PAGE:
At VMworld 2009 in San Francisco, Doug Fisher, Intel's VP of software and services, talks about experimental work VMware and Intel are collaborating on to reduce overall power consumption inside Nehalem EX.
During Fisher's presentation, Intel's Ray Seefeld gave an interesting demonstration of a Nehalem EX box running VMware vSphere. During the first part of the demo, Seefeld injected an error into the machine's memory that was on the hypervisor's free list. Using Intel's Machine Check Architecture (MCA) Recovery feature, the Nehalem EX platform was able to discover the error, kick the error up to vSphere, let vSphere determine that the error occurred in a free area of memory, and then retire the page—all without crashing the system.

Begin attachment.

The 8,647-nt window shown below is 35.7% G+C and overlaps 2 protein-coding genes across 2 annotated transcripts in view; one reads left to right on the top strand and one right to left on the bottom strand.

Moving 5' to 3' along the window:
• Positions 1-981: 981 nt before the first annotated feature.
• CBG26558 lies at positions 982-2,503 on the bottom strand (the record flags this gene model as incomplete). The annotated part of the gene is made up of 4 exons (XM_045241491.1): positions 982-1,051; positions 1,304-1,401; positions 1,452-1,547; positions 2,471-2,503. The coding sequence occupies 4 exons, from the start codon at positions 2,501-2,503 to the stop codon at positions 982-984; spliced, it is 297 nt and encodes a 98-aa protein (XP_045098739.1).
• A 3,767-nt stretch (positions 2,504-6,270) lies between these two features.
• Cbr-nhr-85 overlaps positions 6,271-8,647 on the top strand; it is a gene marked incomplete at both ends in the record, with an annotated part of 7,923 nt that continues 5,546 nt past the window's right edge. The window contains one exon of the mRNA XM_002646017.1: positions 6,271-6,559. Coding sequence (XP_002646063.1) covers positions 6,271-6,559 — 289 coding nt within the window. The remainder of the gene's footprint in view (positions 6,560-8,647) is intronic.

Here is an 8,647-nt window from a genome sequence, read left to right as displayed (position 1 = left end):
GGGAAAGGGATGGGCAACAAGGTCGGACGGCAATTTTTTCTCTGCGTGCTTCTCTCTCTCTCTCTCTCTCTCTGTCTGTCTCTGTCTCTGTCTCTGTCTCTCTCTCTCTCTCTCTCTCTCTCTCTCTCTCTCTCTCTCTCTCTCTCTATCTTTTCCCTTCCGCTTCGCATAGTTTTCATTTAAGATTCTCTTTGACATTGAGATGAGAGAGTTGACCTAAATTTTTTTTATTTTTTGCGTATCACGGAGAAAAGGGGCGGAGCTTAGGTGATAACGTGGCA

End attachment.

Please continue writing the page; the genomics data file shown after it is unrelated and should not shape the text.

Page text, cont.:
In the second part of the demo, Seefeld showed how the Nehalem EX could reduce power consumer. Using Intel Dynamic Power Technology, Seefeld placed half the demo machine's memory risers into standby mode, reducing the machine's overall power consumption by about 10 percent—from about 1,000 watts to 900 watts.
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Bill Detwiler is Managing Editor of TechRepublic and Tech Pro Research and the host of Cracking Open, CNET and TechRepublic's popular online show. Prior to joining TechRepublic in 2000, Bill was an IT manager, database administrator, and desktop support specialist in the social research and energy industries. He has bachelor's and master's degrees from the University of Louisville, where he has also lectured on computer crime and crime prevention.